Ethereum

Layer 1 Protocol, Ethereum Ecosystem

Overview

Ethereum is a programmable blockchain - it provides basic functionality such as sending or receiving Ether (the Ethereum native token), but also allows for the creation of smart contracts - programs built on Ethereum which users can interact with (some examples).
Rather than a distributed ledger, Ethereum can be thought of as a distributed state machine, where the state is a large data structure that holds accounts, balances and a machine state.

Staking Information

APY
~4.8%
Total Supply
Inflationary
Compounding
No compounding
Compounding Frequency
N/A
Reward Distribution Period (Payout Frequency)
Distributed every epoch, but locked until phase 2
Unbonding Period
1 Day to 3 Weeks
Slashing Penalty
Slashing on Double-signing and Surround votes
Burn Mechanism
Base fee of every transaction is burned
Validator Self-Bond Requirement
32 ETH
Inflation
~0.54%
Recommended Wallet
Ledger

Staking Guide

Ready to Stake?

ETH staking is in denominations of 32 ETH. If you’re ready to stake, the easiest way is to contact us: [email protected]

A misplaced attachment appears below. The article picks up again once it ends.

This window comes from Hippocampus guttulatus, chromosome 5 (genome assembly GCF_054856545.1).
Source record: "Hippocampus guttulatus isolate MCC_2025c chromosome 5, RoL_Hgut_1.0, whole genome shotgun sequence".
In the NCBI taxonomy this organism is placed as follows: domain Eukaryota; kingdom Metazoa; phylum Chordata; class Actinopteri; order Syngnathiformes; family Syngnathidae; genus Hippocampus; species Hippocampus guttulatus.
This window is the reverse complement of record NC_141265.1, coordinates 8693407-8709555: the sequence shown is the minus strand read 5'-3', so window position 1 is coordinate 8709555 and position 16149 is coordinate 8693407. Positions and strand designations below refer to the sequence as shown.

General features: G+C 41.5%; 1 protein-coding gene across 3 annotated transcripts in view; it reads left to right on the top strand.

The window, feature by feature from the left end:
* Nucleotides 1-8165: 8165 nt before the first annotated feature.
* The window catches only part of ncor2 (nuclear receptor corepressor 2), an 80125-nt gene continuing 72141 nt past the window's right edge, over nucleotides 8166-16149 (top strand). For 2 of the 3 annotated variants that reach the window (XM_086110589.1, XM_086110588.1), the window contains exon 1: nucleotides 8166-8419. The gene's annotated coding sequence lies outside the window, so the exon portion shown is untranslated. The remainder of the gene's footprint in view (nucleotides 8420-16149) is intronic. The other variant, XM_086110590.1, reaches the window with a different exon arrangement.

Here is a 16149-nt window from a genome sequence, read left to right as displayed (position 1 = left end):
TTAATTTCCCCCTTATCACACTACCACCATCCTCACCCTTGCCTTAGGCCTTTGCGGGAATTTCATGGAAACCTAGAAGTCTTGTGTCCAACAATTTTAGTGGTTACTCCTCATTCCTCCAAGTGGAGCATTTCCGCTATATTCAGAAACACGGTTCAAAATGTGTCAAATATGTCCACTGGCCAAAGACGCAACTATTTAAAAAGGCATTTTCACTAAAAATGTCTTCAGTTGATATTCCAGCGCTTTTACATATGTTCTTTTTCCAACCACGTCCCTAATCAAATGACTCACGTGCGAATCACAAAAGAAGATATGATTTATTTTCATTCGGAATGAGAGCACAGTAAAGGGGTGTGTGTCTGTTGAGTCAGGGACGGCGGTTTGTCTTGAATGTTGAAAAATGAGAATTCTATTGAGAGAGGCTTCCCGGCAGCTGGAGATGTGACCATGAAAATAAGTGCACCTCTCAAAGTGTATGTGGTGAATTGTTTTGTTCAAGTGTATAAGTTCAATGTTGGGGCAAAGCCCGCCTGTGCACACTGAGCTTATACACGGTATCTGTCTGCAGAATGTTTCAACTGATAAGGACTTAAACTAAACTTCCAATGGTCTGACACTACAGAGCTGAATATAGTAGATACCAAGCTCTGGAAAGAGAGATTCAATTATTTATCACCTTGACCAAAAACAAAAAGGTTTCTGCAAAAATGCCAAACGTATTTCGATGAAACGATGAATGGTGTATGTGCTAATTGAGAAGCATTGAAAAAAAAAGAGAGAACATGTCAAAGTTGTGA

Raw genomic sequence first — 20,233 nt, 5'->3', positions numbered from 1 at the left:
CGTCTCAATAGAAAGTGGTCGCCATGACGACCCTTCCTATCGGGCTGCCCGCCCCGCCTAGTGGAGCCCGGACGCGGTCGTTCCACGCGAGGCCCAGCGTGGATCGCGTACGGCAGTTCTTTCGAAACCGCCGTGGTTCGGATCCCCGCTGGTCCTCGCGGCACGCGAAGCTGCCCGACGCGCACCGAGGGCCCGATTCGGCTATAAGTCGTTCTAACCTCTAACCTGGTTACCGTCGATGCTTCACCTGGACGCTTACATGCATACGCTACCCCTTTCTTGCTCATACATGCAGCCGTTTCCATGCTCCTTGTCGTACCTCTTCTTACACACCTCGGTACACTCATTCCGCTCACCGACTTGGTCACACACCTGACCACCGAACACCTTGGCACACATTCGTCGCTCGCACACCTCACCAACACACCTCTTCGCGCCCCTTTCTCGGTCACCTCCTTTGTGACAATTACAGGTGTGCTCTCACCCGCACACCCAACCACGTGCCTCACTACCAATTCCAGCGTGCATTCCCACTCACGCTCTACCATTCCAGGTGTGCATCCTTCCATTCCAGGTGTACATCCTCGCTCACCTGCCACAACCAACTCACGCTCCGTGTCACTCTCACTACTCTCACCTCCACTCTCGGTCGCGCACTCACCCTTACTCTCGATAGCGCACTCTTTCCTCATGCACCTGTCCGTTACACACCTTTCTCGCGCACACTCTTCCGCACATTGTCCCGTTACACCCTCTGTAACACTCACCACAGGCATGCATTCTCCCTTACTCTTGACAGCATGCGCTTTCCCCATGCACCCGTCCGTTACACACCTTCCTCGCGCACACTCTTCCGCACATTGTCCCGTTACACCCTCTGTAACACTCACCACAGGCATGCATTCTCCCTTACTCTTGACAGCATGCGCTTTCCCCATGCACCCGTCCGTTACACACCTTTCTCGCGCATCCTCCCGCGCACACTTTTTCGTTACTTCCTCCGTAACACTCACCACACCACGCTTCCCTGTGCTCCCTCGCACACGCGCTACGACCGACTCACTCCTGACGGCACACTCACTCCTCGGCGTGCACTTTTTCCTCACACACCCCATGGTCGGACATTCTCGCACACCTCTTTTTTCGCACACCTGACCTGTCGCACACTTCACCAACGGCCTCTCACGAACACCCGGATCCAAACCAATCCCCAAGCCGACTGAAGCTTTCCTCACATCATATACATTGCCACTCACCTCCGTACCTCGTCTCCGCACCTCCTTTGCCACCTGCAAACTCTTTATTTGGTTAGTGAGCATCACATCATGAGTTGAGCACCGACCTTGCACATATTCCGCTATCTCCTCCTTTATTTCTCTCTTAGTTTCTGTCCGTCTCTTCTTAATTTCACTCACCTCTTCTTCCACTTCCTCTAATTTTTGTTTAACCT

If you are using a third-party custody solution or would like an introduction, contact [email protected]
You will need a Ledger Nano X device (not Nano S).
  1. 1.
    Connect your Ledger Nano X to Ledger Live and open the Ledger Manager.
  2. 2.
    Ensure your firmware is updated: a) Locate the blue banner at the top of the Ledger Manager page and use the link to download the latest Nano X firmware b) Ledger Live will then automatically download the latest Ethereum app (v1.6.0). Ignore the Eth2 Ledger app.
  3. 3.
    Figment's dashboard will now retrieve your Eth2 withdrawal key from your Ledger Nano X during the deposit process.